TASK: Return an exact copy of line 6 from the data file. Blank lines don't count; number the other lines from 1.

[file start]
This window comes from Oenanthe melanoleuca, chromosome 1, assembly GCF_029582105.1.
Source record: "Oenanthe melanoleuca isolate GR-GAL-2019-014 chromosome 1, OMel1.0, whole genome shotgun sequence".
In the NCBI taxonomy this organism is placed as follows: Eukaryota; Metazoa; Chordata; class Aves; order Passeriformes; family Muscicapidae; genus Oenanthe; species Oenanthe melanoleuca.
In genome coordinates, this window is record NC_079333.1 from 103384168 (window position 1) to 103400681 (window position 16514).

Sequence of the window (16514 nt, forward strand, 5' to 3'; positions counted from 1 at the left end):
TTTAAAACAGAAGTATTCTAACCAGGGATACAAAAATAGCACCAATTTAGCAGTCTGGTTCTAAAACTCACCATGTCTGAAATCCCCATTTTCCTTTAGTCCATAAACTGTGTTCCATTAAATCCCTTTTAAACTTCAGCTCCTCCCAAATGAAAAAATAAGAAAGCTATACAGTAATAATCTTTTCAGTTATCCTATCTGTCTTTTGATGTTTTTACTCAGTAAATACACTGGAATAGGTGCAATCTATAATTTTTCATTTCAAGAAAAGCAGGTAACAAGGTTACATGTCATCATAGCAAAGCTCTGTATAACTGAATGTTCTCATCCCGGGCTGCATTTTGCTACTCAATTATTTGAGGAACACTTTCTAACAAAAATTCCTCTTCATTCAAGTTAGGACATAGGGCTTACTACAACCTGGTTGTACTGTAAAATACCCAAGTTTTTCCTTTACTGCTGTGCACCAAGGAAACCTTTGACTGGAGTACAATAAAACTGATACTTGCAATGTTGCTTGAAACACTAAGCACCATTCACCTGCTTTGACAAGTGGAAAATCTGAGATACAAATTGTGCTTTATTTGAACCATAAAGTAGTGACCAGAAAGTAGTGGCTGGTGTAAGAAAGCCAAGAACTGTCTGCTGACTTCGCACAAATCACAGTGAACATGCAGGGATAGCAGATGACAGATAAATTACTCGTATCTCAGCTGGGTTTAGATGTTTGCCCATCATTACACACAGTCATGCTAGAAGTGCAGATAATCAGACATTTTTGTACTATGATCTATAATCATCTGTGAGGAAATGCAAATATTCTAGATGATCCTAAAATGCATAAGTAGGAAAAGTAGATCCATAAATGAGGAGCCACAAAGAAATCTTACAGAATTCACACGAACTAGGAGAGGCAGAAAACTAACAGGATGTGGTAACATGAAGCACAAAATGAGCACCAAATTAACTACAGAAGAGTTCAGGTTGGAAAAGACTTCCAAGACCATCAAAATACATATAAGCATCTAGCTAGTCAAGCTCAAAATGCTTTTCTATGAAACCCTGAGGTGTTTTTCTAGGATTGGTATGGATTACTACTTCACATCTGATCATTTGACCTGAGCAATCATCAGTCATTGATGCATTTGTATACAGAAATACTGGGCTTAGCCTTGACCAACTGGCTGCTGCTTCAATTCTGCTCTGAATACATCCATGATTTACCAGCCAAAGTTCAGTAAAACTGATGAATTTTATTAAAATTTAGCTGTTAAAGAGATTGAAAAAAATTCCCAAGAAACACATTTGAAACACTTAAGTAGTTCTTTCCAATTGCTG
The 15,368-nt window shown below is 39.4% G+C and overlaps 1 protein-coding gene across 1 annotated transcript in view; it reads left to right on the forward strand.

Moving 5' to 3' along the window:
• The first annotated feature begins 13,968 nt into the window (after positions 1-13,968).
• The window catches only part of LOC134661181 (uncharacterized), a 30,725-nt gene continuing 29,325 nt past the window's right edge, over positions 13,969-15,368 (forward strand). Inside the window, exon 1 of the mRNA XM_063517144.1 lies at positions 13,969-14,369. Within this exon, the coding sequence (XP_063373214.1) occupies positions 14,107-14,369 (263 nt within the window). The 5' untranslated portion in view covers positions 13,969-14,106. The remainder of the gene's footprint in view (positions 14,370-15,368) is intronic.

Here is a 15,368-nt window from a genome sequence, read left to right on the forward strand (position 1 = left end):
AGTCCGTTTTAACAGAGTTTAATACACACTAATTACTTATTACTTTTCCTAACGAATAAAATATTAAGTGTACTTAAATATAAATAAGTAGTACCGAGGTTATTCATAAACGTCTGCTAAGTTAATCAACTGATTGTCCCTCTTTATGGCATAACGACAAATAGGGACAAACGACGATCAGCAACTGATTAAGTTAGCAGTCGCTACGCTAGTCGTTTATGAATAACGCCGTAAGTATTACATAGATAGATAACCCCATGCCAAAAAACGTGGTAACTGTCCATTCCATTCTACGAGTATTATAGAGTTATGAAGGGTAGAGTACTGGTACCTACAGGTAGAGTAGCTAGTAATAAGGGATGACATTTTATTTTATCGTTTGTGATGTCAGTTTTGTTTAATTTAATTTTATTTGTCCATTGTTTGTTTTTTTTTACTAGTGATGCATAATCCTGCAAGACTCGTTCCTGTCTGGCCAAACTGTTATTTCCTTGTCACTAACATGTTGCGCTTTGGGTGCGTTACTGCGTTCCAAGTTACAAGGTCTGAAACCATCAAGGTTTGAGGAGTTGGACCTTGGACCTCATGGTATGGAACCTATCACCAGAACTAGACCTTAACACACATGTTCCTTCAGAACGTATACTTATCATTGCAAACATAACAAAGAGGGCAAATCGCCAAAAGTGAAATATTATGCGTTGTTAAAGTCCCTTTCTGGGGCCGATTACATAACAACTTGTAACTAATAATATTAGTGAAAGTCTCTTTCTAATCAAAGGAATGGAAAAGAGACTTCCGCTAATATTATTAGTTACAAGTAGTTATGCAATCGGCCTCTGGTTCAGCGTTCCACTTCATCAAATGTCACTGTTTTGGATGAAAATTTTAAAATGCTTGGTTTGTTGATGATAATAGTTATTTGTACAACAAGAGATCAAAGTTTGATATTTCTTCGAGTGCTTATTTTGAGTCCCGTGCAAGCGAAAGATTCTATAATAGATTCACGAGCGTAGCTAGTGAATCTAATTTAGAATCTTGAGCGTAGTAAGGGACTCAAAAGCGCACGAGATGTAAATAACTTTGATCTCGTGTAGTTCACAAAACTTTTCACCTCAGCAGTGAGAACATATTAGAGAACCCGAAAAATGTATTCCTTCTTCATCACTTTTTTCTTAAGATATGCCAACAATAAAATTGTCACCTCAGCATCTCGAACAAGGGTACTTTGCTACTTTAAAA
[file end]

TTTAAAACAGAAGTATTCTAACCAGGGATACAAAAATAGCACCAATTTAGCAGTCTGGTTCTAAAACTCACCATGTCTGAAATCCCCATTTTCCTTTAGTCCATAAACTGTGTTCCATTAAATCCCTTTTAAACTTCAGCTCCTCCCAAATGAAAAAATAAGAAAGCTATACAGTAATAATCTTTTCAGTTATCCTATCTGTCTTTTGATGTTTTTACTCAGTAAATACACTGGAATAGGTGCAATCTATAATTTTTCATTTCAAGAAAAGCAGGTAACAAGGTTACATGTCATCATAGCAAAGCTCTGTATAACTGAATGTTCTCATCCCGGGCTGCATTTTGCTACTCAATTATTTGAGGAACACTTTCTAACAAAAATTCCTCTTCATTCAAGTTAGGACATAGGGCTTACTACAACCTGGTTGTACTGTAAAATACCCAAGTTTTTCCTTTACTGCTGTGCACCAAGGAAACCTTTGACTGGAGTACAATAAAACTGATACTTGCAATGTTGCTTGAAACACTAAGCACCATTCACCTGCTTTGACAAGTGGAAAATCTGAGATACAAATTGTGCTTTATTTGAACCATAAAGTAGTGACCAGAAAGTAGTGGCTGGTGTAAGAAAGCCAAGAACTGTCTGCTGACTTCGCACAAATCACAGTGAACATGCAGGGATAGCAGATGACAGATAAATTACTCGTATCTCAGCTGGGTTTAGATGTTTGCCCATCATTACACACAGTCATGCTAGAAGTGCAGATAATCAGACATTTTTGTACTATGATCTATAATCATCTGTGAGGAAATGCAAATATTCTAGATGATCCTAAAATGCATAAGTAGGAAAAGTAGATCCATAAATGAGGAGCCACAAAGAAATCTTACAGAATTCACACGAACTAGGAGAGGCAGAAAACTAACAGGATGTGGTAACATGAAGCACAAAATGAGCACCAAATTAACTACAGAAGAGTTCAGGTTGGAAAAGACTTCCAAGACCATCAAAATACATATAAGCATCTAGCTAGTCAAGCTCAAAATGCTTTTCTATGAAACCCTGAGGTGTTTTTCTAGGATTGGTATGGATTACTACTTCACATCTGATCATTTGACCTGAGCAATCATCAGTCATTGATGCATTTGTATACAGAAATACTGGGCTTAGCCTTGACCAACTGGCTGCTGCTTCAATTCTGCTCTGAATACATCCATGATTTACCAGCCAAAGTTCAGTAAAACTGATGAATTTTATTAAAATTTAGCTGTTAAAGAGATTGAAAAAAATTCCCAAGAAACACATTTGAAACACTTAAGTAGTTCTTTCCAATTGCTG